The Federal Reserve raised interest rates again on Wednesday, but by less than it has in previous rounds this year. A day earlier, the government reported that the annual rate of inflation, though still painfully high, dropped a bit in November, to 7.1 percent from 7.7 percent in October.
If you want to know what these, and other economic developments, mean for the stock market in the year ahead, there are plenty of forecasts coming out of Wall Street.
It is December, after all, when investment strategists gear up and produce earnest, specific forecasts for where the S&P 500 will be at the end of the next calendar year.
With inflation soaring, the Fed raising interest rates, Russia’s war in Ukraine and China’s decision to drop its “zero Covid” policy, a recession all but certain in Europe and increasingly likely in the United States, clear maps of the future would be particularly welcome now.
But that’s not what the one-year forecasts from Wall Street are providing.
These attempts at clairvoyance are stymied by a fundamental problem: It’s simply impossible to forecast the path of the markets six months or a year ahead with accuracy and consistency, as many academic studies have shown. That the financial services industry continues to label these unreliable numbers as forecasts is a triumph of breathtaking chutzpah — a technical term for shameless audacity.
It goes a long way in explaining why the vast majority of active investment managers can’t regularly and convincingly outperform the market — a failure I reported in a recent column about mutual funds. If you have no idea where stocks are going, it doesn’t make much sense to place specific bets on them, as active managers do.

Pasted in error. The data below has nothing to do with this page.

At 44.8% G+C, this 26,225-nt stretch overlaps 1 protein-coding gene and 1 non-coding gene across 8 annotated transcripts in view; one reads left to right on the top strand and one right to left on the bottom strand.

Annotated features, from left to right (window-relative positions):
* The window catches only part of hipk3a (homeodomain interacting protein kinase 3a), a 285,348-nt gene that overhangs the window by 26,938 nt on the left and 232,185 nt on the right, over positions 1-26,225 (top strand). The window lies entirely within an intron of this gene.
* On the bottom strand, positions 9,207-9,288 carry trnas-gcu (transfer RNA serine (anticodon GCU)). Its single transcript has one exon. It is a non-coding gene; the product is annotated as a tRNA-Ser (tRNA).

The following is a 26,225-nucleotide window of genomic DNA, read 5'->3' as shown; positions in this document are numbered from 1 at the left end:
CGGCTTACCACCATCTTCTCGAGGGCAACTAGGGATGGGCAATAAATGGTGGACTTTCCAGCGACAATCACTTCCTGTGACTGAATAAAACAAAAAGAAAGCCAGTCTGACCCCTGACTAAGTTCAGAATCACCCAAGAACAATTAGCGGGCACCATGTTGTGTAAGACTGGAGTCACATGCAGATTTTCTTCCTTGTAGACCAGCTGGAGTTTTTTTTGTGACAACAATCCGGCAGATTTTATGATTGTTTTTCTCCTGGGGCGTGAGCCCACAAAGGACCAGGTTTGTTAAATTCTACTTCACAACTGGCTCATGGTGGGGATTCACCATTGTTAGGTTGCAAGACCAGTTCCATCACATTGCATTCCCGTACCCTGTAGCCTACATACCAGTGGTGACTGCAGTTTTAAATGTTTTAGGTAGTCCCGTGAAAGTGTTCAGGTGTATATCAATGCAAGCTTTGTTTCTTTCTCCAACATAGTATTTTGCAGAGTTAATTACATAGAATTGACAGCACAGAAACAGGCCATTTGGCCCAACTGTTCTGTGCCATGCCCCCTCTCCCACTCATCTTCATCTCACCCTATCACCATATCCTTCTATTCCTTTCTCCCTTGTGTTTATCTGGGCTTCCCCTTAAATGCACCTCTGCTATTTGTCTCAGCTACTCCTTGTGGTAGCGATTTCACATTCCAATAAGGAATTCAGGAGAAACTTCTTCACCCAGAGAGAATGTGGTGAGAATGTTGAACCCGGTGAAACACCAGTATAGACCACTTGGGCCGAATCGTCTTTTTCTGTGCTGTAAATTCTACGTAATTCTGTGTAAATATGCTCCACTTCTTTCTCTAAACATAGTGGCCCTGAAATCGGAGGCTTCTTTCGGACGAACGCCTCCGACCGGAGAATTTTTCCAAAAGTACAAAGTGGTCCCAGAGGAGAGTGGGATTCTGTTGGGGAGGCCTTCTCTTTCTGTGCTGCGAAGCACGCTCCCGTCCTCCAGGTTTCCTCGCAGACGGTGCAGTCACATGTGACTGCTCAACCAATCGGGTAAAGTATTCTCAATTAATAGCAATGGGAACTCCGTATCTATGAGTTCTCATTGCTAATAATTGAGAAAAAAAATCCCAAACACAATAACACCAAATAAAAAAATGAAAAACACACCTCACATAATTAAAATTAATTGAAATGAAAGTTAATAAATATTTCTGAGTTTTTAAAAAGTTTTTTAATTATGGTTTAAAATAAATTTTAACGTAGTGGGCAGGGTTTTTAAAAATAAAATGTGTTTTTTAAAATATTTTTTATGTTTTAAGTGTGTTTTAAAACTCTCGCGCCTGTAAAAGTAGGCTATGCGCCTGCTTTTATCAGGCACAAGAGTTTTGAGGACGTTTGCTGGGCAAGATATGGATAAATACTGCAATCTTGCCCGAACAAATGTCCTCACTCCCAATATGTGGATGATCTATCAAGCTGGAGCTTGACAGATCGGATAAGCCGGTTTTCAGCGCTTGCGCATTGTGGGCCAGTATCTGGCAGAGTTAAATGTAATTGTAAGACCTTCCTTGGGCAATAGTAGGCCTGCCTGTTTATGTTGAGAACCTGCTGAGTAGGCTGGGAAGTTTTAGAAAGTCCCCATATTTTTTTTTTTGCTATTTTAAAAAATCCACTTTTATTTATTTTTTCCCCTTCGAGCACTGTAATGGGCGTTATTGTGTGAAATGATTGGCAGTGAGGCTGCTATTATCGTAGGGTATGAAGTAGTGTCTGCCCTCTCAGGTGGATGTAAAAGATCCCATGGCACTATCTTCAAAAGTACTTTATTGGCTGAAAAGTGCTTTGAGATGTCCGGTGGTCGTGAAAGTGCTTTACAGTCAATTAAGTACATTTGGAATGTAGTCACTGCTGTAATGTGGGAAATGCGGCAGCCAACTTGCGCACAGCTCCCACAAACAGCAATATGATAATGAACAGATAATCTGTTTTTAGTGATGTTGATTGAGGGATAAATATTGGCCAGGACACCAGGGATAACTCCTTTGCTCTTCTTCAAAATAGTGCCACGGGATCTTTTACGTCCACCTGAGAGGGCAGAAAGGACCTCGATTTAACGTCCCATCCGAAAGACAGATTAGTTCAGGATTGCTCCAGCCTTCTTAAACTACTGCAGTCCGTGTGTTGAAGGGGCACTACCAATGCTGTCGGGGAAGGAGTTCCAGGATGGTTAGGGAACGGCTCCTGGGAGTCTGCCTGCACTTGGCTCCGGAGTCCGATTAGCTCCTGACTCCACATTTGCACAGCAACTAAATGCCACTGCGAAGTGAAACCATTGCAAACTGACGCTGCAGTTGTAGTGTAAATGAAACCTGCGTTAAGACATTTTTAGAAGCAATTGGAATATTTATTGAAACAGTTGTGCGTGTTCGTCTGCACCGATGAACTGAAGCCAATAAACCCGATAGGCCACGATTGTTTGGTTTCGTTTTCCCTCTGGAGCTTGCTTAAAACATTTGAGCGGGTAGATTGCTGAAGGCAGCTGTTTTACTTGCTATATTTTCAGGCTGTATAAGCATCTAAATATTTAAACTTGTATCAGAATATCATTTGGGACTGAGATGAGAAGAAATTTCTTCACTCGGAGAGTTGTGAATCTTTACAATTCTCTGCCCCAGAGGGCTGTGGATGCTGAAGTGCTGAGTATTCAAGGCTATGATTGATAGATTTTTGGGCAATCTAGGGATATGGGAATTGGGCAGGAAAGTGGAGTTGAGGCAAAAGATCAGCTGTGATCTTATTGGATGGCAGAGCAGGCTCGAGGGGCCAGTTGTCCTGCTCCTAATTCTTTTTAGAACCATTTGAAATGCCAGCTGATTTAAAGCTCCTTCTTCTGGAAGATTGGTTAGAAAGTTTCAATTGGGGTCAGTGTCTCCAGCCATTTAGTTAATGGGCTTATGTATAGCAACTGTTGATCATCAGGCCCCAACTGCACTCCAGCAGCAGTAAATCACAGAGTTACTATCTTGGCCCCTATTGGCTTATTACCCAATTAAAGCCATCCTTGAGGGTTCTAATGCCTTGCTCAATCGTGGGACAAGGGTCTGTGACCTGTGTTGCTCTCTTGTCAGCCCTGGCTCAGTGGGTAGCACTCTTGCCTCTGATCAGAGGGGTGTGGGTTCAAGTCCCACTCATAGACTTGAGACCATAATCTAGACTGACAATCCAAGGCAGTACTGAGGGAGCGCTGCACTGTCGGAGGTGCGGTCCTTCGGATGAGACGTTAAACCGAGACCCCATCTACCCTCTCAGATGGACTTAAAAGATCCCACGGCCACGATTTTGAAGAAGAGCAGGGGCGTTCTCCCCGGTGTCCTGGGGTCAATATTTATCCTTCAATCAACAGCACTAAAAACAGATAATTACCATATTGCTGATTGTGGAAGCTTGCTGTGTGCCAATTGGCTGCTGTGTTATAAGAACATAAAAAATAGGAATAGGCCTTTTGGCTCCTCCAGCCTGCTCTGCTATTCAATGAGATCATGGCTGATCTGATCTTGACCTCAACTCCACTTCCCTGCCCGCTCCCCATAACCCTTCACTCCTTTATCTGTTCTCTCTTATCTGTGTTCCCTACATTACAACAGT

But with a high degree of confidence, I will repeat a prediction I’ve made before: The consensus forecast this year will be wrong.
Read these things if you find them interesting, but don’t rely on them — or those who produce them — to guide your investing.
Instead, embrace uncertainty.
Accept that you need to invest without knowing what will happen to your money over the short term. So be sure, first, to put aside enough money in a safe place, like a bank account or money-market fund, to pay the bills in the months ahead.
But because the stock market tends to rise over long periods, and because bonds are now generating reasonable income, it’s wise to invest for a horizon of a decade or more in low-cost index funds that track the entire stock and bond markets.
Don’t base your investments on specific predictions of where the stock market is heading over the short term, because nobody knows. Making bets on the basis of these forecasts is gambling, not investing.
Consider how bad Wall Street forecasts have been.
In 2020, I noted that the median Wall Street forecast since 2000 had missed its target by an average 12.9 percentage points a year. That error over two decades was astonishing: more than double the actual average annual performance of the stock market!
Imagine a weather forecast as bad as that. A meteorologist says the high temperature the next day will be 25 degrees Fahrenheit and it will snow, so you dress for a winter storm. Actually, the temperature turns out to be 60 degrees and the skies are clear. That’s about the level of accuracy for Wall Street strategists through 2020.
They continued their errant ways the next year, issuing a median forecast of 3,800 for the closing level of the S&P 500 in 2021. But the index ended the year at 4,766.18, an error of about 25 percent. In a word, the forecast was horrible.